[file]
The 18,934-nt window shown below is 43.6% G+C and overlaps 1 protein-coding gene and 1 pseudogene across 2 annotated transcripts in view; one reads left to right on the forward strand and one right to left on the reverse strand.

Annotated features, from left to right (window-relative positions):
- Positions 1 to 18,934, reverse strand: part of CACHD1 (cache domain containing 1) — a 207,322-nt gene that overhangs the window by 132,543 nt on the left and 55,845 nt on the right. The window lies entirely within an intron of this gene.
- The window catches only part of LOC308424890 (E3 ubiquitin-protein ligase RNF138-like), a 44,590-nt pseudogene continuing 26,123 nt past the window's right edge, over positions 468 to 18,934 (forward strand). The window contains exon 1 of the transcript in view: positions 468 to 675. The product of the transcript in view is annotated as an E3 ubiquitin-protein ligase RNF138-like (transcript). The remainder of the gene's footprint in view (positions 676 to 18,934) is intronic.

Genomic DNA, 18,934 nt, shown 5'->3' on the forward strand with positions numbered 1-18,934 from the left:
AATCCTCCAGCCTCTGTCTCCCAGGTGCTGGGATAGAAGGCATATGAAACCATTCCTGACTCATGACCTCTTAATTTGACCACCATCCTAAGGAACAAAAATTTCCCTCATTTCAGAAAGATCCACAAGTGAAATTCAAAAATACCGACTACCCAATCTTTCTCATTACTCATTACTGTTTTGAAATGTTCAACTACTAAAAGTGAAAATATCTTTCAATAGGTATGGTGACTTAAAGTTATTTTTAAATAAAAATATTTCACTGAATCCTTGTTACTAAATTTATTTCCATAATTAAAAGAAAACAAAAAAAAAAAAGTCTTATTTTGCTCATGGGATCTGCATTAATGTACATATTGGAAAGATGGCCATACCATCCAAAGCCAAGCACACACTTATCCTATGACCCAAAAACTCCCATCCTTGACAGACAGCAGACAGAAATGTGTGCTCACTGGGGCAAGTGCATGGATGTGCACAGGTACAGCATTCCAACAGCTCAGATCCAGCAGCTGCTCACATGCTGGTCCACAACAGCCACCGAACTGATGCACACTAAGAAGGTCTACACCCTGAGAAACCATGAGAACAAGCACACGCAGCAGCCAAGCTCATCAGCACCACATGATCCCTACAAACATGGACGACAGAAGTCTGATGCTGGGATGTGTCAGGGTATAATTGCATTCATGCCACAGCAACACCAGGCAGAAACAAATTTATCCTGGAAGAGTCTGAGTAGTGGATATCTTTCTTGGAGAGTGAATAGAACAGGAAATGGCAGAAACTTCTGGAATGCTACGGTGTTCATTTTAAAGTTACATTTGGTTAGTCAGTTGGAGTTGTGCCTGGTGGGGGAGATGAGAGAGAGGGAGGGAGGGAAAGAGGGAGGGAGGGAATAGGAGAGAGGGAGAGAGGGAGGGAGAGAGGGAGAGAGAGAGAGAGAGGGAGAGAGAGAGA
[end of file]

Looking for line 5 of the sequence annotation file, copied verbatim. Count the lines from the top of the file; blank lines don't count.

Genomic DNA, 18,934 nt, shown 5'->3' on the forward strand with positions numbered 1-18,934 from the left: